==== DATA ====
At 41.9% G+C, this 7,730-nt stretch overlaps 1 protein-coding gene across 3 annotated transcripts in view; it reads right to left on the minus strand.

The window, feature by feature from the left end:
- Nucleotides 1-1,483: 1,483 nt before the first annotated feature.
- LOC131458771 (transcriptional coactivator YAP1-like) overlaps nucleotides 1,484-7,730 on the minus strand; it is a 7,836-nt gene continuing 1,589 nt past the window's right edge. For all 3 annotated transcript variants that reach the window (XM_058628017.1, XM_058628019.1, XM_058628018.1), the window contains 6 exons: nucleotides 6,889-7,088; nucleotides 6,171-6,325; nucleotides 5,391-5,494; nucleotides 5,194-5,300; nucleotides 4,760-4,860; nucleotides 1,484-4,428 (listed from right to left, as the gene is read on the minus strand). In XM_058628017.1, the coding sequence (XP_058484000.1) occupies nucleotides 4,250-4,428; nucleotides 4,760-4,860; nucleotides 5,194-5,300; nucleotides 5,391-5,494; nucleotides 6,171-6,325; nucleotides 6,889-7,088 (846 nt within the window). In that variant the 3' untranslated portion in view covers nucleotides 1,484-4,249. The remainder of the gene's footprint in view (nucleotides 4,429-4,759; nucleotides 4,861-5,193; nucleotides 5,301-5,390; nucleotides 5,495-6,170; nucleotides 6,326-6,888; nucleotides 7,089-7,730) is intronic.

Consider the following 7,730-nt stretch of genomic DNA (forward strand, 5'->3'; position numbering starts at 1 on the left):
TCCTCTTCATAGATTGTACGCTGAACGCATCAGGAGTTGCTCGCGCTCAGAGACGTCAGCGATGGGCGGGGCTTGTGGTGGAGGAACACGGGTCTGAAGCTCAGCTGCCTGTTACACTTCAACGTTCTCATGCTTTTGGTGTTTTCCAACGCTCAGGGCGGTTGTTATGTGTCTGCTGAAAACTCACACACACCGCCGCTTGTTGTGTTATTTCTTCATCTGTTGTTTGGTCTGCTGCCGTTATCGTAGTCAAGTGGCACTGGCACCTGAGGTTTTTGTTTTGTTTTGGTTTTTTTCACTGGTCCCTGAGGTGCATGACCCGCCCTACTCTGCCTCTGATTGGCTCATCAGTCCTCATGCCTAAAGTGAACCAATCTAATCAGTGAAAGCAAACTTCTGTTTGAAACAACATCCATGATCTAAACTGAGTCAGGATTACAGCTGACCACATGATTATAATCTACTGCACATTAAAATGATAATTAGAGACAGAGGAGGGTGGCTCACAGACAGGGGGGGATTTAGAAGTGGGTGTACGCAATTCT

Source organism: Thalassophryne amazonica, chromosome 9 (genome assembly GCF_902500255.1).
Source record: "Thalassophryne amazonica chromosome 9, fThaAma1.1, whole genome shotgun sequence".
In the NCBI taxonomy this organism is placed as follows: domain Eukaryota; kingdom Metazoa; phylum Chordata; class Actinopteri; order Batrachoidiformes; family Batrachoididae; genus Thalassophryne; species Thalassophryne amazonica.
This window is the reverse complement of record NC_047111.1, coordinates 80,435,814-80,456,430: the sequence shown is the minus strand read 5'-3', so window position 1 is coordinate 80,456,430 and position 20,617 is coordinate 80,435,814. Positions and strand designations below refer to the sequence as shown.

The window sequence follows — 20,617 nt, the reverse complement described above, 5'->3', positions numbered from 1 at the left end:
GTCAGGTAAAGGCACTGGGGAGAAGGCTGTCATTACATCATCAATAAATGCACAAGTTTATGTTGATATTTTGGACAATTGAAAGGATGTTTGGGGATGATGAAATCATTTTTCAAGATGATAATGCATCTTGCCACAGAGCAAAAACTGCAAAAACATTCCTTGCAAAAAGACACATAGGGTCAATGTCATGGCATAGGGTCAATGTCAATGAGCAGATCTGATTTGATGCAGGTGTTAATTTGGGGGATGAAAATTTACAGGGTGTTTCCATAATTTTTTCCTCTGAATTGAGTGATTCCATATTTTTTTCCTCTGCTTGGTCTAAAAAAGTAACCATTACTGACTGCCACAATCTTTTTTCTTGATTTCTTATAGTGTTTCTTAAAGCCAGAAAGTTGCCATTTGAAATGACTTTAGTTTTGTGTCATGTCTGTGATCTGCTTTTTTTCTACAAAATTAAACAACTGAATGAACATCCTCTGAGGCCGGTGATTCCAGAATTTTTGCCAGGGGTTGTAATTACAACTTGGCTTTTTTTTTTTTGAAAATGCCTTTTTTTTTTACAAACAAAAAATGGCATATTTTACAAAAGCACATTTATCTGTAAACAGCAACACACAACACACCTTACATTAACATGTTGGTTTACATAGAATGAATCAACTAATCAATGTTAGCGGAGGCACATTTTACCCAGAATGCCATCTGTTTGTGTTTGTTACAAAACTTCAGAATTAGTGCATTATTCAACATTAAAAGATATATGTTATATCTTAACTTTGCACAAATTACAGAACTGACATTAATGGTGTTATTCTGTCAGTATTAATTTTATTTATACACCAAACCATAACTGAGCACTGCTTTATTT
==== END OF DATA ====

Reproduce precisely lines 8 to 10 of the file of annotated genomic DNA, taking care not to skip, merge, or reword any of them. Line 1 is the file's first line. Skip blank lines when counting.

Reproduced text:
Source record: "Thalassophryne amazonica chromosome 9, fThaAma1.1, whole genome shotgun sequence".
In the NCBI taxonomy this organism is placed as follows: domain Eukaryota; kingdom Metazoa; phylum Chordata; class Actinopteri; order Batrachoidiformes; family Batrachoididae; genus Thalassophryne; species Thalassophryne amazonica.
This window is the reverse complement of record NC_047111.1, coordinates 80,435,814-80,456,430: the sequence shown is the minus strand read 5'-3', so window position 1 is coordinate 80,456,430 and position 20,617 is coordinate 80,435,814. Positions and strand designations below refer to the sequence as shown.